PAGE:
Shelters & Fostering

Photographer’s Innovative Idea to Help Shelter Pets Goes Viral

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Florida photographer Adam Goldberg knows that a picture not only “paints a thousand words” – a good photo can help a shelter pet get adopted.

Since 2016, the professional photographer has volunteered his services once a month at the nonprofit Humane Society of Tampa Bay. He spends time photographing dogs, cats, rabbits, and “pocket pets” like guinea pigs. The resulting portraits are a vast improvement from the “intake” photos snapped when a pet first arrives at the shelter, often appearing anxious or scared.

“Sometimes a pet has been there for a month and then we photograph them and they get adopted two days later,” he says. “It’s just such a thrill to know that this better photo got them out of the shelter faster.”

Goldberg met his wife, Mary, while volunteering at the shelter, and the couple runs AGoldPhoto Pet Photography while raising their 15-month-old son, Benjamin, alongside rescue dogs Rigby and Bee and cat Sierra. He’d like to volunteer more frequently at the shelter, but time away from the studio means he loses income his family needs.

So he came up with a simple solution: finding sponsors.

After getting permission from the shelter to move forward, Goldberg started reaching out to businesses he thought might be interested in helping him help the animals, like a local doggy daycare. To his delight, the synthetic grass company ForeverLawn committed to sponsoring one photo session a month for an entire year.

Goldberg is careful to choose sponsors that don’t conflict with the shelter or his own values – which align with the Fear Free philosophy of reducing fear, stress, and anxiety for pets. For instance, he’d never work with an electric fence company since it’s not positive reinforcement.

Similarly, he’d never force a pet to have their photo taken.

“If they’re showing signs of anxiety like not eating during a photo shoot, it’s a sign that we should come back to them another time,” he says.

To reduce the chance of conflict, two volunteers take turns walking the dogs to and from their kennels so they don’t cross paths. Typically he’ll photograph at least 10 dogs, two to three cats, a bunny, and a guinea pig in each session.

Last month when he shared their new idea of seeking sponsorships with a video of a photography session of an adoptable dog named Maya, it went viral. Within a week, the Reel on Instagram garnered over 2.5 million views and 1.1 million on TikTok with thousands of comments supporting the idea. 

“It’s so heartwarming to see what people say about this, like, ‘Oh my gosh, she looked broken and now she looks like a whole new dog,’” he says. “I think people really love the idea of the sponsorship.”

It’s just gaining steam. A recent TikTok post with a dog named Hazel’s adorable head tilt quickly hit 6.3 million views.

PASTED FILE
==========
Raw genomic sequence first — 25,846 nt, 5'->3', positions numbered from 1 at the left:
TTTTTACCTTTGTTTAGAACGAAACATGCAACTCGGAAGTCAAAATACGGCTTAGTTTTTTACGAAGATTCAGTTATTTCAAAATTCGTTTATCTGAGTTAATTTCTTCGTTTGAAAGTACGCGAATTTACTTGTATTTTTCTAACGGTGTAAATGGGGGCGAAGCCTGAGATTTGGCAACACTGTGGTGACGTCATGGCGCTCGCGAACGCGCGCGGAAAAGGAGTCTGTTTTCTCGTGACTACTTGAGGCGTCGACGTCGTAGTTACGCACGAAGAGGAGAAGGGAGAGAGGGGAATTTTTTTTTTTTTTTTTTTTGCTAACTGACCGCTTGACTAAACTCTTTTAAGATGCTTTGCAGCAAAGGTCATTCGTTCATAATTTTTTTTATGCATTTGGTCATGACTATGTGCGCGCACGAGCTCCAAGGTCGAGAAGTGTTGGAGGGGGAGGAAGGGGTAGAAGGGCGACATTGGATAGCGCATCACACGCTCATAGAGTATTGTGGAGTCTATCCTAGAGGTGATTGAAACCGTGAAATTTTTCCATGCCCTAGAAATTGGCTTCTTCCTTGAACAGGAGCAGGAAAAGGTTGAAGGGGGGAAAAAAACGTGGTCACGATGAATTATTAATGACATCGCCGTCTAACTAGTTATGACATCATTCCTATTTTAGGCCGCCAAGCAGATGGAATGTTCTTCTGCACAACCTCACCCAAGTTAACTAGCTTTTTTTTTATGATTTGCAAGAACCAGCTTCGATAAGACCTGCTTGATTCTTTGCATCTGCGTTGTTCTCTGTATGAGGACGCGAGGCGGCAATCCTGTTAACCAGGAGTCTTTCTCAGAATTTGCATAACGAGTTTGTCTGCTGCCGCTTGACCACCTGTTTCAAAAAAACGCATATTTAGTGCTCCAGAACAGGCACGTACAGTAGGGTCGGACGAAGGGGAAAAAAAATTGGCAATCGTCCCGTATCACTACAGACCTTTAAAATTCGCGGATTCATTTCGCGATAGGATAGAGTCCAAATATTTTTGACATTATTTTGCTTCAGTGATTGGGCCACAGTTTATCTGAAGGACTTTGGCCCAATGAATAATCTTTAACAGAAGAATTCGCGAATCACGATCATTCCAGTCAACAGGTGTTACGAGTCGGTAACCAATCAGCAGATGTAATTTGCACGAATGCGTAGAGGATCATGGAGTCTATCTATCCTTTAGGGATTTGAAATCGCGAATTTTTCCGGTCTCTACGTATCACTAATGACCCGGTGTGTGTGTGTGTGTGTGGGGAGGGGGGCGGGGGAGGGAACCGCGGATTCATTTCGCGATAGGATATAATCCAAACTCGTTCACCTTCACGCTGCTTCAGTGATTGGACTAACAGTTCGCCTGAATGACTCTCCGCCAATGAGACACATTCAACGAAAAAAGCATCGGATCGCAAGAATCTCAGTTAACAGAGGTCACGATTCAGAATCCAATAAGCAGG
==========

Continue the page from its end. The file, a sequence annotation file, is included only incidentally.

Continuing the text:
With shelters across the country reaching a crisis point—intake is rising faster than adoption rates and “non-live outcomes” are on the rise, according to the national database Shelter Animals Count—Goldberg hopes other photographers will help in their communities.

To that end, the Goldbergs created a resource called the Ultimate Guide to Shelter Pet Photography that’s available for free on YouTube.

The couple has also raised over $250,000 for 50 animal charities across America by hosting photography fundraisers. Attendees pay a fee to have their pets photographed, and the couple donates a portion of the proceeds to the shelter. AGoldPhoto Pet Photography offers an online course called How To Plan an Entire Pet Photo Shoot Fundraiser from A to Z.

Regan Blessinger, marketing and content manager for the Humane Society of Tampa Bay, is thrilled that the Goldbergs found a way to volunteer more frequently. She said quality photos help potential adopters get a sense of a pet’s personality and improve their “shareability” on social media.

The photo sessions also provide an unusual form of enrichment for the pets.

“The animals love it,” she says. “They get pulled out of their kennel and come up to our humane education room because it’s the biggest and quietest, and they get to run around, eat treats, and play with toys. It’s all very fun for them.”

Blessinger said the shelter’s team loves the Goldbergs.

“They drag in all of their own supplies: big cameras, lights, backdrops, treats,” she says. “We provide the room and the animals, and then Adam does the rest. There’s a lot of time and effort put forth on his part, and we’re just so thankful.”

For more information, visit

This article was reviewed/edited by board-certified veterinary behaviorist Dr. Kenneth Martin and/or veterinary technician specialist in behavior Debbie Martin, LVT.

Photo Credit: Adam Goldberg/AGoldPhoto Pet Photography

Award-winning journalist Jen Reeder is former president of the Dog Writers Association of America.

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